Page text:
Third hearing for Patrick Zaki in Mansura, Egypt, where the Egyptian student of the University of Bologna has now been in prison for 22 months, accused of having spread false information through journalistic articles. He faces a sentence of up to five years in prison. As announced by one of his lawyers, today’s hearing – Tuesday 7 December – will be used by lawyers to present a defense brief. The judge, in addition to any replies to the memory during the session, will decide whether to update the hearing again or to pronounce a sentence of conviction or acquittal. The 30-year-old student was recently transferred from Tora prison, near Cairo, where he spent most of his pre-trial detention, in a Mansura prison. Sentenced to trial last September, he remained in prison until last summer on the basis of continuous renewals of pre-trial detention (THE STAGES OF THE VICENDA).
Zaki from the cage of defendants: “I’m fine”
In addition to Zaki’s lawyers, two Italian diplomats are also present in the court. “Well, well, thank you,” Zaki replied, raising his thumb, when asked how he was doing. The student responded from the defendants’ cage shortly before the hearing began. It was learned that the diplomat was able to speak to him briefly to represent the closeness of the Italian institutions and Zaki thanked him for what Italy and the Embassy are doing for him. The Italian diplomat had also talked to Patrick’s parents shortly before. In fact, in the classroom there are also George, the father of Zaki, and the mother Hela. Also present were diplomats from the United States, Spain and Canada, a lawyer from the Delegation of the European Union and a trusted lawyer from the Italian diplomatic representation in Cairo.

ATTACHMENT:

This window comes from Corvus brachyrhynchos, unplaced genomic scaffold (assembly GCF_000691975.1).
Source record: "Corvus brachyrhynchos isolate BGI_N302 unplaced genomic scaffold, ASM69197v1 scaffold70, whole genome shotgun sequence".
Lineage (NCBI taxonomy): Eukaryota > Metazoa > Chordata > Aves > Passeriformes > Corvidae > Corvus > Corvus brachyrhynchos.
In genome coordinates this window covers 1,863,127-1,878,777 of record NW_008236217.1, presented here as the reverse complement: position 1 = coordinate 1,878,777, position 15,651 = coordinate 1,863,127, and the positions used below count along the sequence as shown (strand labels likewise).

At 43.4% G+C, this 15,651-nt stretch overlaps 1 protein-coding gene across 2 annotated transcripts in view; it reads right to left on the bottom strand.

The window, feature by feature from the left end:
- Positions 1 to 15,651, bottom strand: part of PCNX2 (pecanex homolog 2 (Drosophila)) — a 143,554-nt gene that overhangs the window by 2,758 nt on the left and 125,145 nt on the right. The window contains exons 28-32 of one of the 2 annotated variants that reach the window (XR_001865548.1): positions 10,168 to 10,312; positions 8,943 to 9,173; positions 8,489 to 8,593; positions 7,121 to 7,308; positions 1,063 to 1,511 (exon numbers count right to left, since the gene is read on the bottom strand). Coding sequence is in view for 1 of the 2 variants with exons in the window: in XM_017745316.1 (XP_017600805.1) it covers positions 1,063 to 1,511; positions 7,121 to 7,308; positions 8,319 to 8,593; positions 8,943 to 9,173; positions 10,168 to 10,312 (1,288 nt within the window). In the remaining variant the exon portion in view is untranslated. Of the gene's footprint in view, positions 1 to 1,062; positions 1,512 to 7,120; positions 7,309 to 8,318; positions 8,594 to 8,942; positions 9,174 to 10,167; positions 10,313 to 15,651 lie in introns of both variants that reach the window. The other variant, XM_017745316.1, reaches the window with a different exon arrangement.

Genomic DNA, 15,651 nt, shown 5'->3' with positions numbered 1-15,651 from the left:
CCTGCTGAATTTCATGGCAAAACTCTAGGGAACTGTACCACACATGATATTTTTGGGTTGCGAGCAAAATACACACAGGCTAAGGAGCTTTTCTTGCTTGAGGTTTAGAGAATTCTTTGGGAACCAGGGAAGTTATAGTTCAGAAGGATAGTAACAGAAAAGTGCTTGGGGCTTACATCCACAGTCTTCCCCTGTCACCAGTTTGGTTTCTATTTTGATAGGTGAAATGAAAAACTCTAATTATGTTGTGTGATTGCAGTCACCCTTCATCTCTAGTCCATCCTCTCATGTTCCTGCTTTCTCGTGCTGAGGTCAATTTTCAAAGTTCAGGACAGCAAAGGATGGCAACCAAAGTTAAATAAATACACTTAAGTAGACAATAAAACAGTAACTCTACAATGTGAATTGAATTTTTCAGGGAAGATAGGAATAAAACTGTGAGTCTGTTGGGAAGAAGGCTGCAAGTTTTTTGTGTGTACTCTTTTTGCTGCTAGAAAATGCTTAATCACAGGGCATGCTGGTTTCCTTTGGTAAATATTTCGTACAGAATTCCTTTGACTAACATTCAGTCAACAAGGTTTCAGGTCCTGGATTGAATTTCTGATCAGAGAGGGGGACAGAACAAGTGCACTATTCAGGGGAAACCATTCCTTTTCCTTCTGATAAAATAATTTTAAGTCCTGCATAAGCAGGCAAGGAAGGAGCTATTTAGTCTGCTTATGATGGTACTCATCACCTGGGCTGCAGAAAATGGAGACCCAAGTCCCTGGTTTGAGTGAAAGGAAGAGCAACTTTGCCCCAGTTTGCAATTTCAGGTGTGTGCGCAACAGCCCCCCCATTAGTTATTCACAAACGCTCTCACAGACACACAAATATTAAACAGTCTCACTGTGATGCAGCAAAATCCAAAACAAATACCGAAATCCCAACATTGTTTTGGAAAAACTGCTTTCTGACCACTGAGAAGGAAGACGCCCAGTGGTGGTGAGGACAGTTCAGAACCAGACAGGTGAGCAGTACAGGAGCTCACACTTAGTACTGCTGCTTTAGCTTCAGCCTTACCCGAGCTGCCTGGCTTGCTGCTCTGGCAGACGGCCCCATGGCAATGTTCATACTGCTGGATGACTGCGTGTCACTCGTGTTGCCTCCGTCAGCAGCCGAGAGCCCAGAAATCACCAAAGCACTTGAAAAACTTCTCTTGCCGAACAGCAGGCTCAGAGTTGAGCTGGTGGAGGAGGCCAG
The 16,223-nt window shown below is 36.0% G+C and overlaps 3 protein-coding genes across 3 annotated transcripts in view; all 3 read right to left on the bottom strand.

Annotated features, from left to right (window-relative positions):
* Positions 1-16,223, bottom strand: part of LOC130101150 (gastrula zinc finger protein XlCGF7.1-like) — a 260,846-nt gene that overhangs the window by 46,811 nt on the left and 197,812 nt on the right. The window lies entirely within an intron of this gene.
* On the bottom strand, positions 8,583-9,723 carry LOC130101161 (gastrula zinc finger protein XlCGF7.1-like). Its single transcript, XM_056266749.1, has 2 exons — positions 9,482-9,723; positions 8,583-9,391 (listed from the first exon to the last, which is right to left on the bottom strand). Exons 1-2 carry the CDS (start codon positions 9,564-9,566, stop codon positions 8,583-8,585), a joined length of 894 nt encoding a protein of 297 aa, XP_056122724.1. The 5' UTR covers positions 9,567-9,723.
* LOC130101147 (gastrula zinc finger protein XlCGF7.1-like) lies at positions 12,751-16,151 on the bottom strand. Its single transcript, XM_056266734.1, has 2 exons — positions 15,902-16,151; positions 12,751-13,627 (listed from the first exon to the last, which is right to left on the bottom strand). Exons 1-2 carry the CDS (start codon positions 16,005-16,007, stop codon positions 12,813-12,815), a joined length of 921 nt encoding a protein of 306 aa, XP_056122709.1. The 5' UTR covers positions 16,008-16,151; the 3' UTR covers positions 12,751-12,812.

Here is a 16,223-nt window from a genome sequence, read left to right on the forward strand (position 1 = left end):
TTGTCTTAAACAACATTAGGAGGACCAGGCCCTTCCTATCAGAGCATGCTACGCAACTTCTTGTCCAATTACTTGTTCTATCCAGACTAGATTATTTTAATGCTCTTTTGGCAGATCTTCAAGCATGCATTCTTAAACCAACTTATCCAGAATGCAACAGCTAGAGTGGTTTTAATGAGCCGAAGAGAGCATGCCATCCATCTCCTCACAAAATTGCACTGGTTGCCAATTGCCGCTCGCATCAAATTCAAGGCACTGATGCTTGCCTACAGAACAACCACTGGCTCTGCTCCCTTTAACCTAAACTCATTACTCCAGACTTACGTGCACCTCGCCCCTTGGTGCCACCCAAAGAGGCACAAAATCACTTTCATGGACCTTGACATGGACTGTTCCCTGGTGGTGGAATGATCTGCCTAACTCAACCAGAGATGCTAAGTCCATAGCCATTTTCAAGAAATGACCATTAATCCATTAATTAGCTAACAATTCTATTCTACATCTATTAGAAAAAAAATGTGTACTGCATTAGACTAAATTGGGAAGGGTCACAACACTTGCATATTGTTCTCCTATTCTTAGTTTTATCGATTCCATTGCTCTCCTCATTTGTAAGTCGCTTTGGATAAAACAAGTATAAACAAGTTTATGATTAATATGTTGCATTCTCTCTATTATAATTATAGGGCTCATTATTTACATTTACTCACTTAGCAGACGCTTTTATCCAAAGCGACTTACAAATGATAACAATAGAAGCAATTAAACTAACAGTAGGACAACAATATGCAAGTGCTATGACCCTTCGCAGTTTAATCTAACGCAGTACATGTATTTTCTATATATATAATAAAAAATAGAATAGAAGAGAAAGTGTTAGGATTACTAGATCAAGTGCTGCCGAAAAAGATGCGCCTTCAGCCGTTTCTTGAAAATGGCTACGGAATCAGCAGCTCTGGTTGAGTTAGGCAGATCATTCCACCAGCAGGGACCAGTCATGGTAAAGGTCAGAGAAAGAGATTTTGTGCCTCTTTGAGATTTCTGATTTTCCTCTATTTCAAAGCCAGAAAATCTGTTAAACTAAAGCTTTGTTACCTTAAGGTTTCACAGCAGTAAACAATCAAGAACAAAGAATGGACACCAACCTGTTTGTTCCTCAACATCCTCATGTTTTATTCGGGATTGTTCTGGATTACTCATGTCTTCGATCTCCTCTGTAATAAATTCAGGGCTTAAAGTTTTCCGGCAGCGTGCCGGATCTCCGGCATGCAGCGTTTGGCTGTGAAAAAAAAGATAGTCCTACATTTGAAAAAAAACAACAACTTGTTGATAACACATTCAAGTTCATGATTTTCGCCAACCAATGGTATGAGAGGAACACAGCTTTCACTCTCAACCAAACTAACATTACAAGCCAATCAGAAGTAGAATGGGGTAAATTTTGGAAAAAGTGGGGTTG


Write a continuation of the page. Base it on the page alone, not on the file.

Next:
Zaki, a researcher and activist, was arrested on February 7, 2020, returning to Egypt from Italy for a vacation. The long months of pre-trial detention were justified by the Egyptian judiciary because the student allegedly committed the crime of subversive propaganda through some posts on his Facebook profile. The indictment was instead ordered for “spreading false news inside and outside the country” through three articles, including one from 2019 on Christians in Egypt persecuted by Isis and discriminated against by sections of Muslim society.